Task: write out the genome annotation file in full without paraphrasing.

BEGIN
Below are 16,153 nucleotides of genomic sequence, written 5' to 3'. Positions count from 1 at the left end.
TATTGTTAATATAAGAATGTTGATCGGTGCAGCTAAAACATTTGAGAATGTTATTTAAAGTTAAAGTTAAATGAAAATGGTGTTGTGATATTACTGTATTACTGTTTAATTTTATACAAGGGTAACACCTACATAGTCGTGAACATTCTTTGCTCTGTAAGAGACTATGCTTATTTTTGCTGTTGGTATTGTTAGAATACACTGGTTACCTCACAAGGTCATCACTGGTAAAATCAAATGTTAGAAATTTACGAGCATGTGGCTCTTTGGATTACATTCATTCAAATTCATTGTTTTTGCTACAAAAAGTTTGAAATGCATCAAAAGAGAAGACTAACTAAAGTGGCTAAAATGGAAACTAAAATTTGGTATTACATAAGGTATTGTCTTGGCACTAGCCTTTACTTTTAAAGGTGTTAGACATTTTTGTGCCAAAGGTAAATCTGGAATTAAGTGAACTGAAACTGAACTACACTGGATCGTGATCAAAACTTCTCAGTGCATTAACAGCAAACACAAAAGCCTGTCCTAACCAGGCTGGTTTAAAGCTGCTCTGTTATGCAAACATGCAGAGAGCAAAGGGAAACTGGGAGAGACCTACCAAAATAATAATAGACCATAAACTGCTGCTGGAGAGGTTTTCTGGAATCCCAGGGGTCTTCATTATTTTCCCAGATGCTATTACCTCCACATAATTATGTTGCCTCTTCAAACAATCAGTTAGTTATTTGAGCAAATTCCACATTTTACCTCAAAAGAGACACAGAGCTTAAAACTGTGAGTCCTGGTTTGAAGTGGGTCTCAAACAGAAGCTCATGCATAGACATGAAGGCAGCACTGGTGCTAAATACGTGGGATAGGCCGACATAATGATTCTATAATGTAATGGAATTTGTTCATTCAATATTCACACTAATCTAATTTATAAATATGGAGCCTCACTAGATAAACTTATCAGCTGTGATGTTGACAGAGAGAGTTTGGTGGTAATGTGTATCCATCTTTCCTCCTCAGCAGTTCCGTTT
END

Below are 16,153 nucleotides of genomic sequence, written 5' to 3'. Positions count from 1 at the left end.
TATTGTTAATATAAGAATGTTGATCGGTGCAGCTAAAACATTTGAGAATGTTATTTAAAGTTAAAGTTAAATGAAAATGGTGTTGTGATATTACTGTATTACTGTTTAATTTTATACAAGGGTAACACCTACATAGTCGTGAACATTCTTTGCTCTGTAAGAGACTATGCTTATTTTTGCTGTTGGTATTGTTAGAATACACTGGTTACCTCACAAGGTCATCACTGGTAAAATCAAATGTTAGAAATTTACGAGCATGTGGCTCTTTGGATTACATTCATTCAAATTCATTGTTTTTGCTACAAAAAGTTTGAAATGCATCAAAAGAGAAGACTAACTAAAGTGGCTAAAATGGAAACTAAAATTTGGTATTACATAAGGTATTGTCTTGGCACTAGCCTTTACTTTTAAAGGTGTTAGACATTTTTGTGCCAAAGGTAAATCTGGAATTAAGTGAACTGAAACTGAACTACACTGGATCGTGATCAAAACTTCTCAGTGCATTAACAGCAAACACAAAAGCCTGTCCTAACCAGGCTGGTTTAAAGCTGCTCTGTTATGCAAACATGCAGAGAGCAAAGGGAAACTGGGAGAGACCTACCAAAATAATAATAGACCATAAACTGCTGCTGGAGAGGTTTTCTGGAATCCCAGGGGTCTTCATTATTTTCCCAGATGCTATTACCTCCACATAATTATGTTGCCTCTTCAAACAATCAGTTAGTTATTTGAGCAAATTCCACATTTTACCTCAAAAGAGACACAGAGCTTAAAACTGTGAGTCCTGGTTTGAAGTGGGTCTCAAACAGAAGCTCATGCATAGACATGAAGGCAGCACTGGTGCTAAATACGTGGGATAGGCCGACATAATGATTCTATAATGTAATGGAATTTGTTCATTCAATATTCACACTAATCTAATTTATAAATATGGAGCCTCACTAGATAAACTTATCAGCTGTGATGTTGACAGAGAGAGTTTGGTGGTAATGTGTATCCATCTTTCCTCCTCAGCAGTTCCGTTT